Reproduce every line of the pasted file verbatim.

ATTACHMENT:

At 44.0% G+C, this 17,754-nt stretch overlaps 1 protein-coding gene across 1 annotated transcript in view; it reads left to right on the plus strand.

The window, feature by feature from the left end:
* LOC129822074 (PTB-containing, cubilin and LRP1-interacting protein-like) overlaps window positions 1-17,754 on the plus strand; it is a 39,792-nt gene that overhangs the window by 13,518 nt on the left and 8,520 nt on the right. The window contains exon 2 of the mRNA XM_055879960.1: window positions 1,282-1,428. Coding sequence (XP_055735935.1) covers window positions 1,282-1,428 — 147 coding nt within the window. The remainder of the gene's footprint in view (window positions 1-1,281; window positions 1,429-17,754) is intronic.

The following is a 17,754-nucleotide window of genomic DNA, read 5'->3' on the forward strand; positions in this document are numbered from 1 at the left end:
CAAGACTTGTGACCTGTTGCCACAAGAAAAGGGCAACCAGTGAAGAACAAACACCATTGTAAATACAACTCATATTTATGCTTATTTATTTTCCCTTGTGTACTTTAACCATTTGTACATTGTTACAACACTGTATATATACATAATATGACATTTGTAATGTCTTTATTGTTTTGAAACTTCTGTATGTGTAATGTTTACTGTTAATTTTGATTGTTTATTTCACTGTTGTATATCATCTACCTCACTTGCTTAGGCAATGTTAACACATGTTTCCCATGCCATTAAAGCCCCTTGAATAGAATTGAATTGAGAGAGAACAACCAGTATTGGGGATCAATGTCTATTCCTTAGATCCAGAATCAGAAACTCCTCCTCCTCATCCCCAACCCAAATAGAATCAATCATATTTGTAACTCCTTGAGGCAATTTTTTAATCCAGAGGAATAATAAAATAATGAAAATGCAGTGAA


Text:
At 44.0% G+C, this 17,754-nt stretch overlaps 1 protein-coding gene across 1 annotated transcript in view; it reads left to right on the plus strand.

The window, feature by feature from the left end:
* LOC129822074 (PTB-containing, cubilin and LRP1-interacting protein-like) overlaps window positions 1-17,754 on the plus strand; it is a 39,792-nt gene that overhangs the window by 13,518 nt on the left and 8,520 nt on the right. The window contains exon 2 of the mRNA XM_055879960.1: window positions 1,282-1,428. Coding sequence (XP_055735935.1) covers window positions 1,282-1,428 — 147 coding nt within the window. The remainder of the gene's footprint in view (window positions 1-1,281; window positions 1,429-17,754) is intronic.

The following is a 17,754-nucleotide window of genomic DNA, read 5'->3' on the forward strand; positions in this document are numbered from 1 at the left end:
CAAGACTTGTGACCTGTTGCCACAAGAAAAGGGCAACCAGTGAAGAACAAACACCATTGTAAATACAACTCATATTTATGCTTATTTATTTTCCCTTGTGTACTTTAACCATTTGTACATTGTTACAACACTGTATATATACATAATATGACATTTGTAATGTCTTTATTGTTTTGAAACTTCTGTATGTGTAATGTTTACTGTTAATTTTGATTGTTTATTTCACTGTTGTATATCATCTACCTCACTTGCTTAGGCAATGTTAACACATGTTTCCCATGCCATTAAAGCCCCTTGAATAGAATTGAATTGAGAGAGAACAACCAGTATTGGGGATCAATGTCTATTCCTTAGATCCAGAATCAGAAACTCCTCCTCCTCATCCCCAACCCAAATAGAATCAATCATATTTGTAACTCCTTGAGGCAATTTTTTAATCCAGAGGAATAATAAAATAATGAAAATGCAGTGAA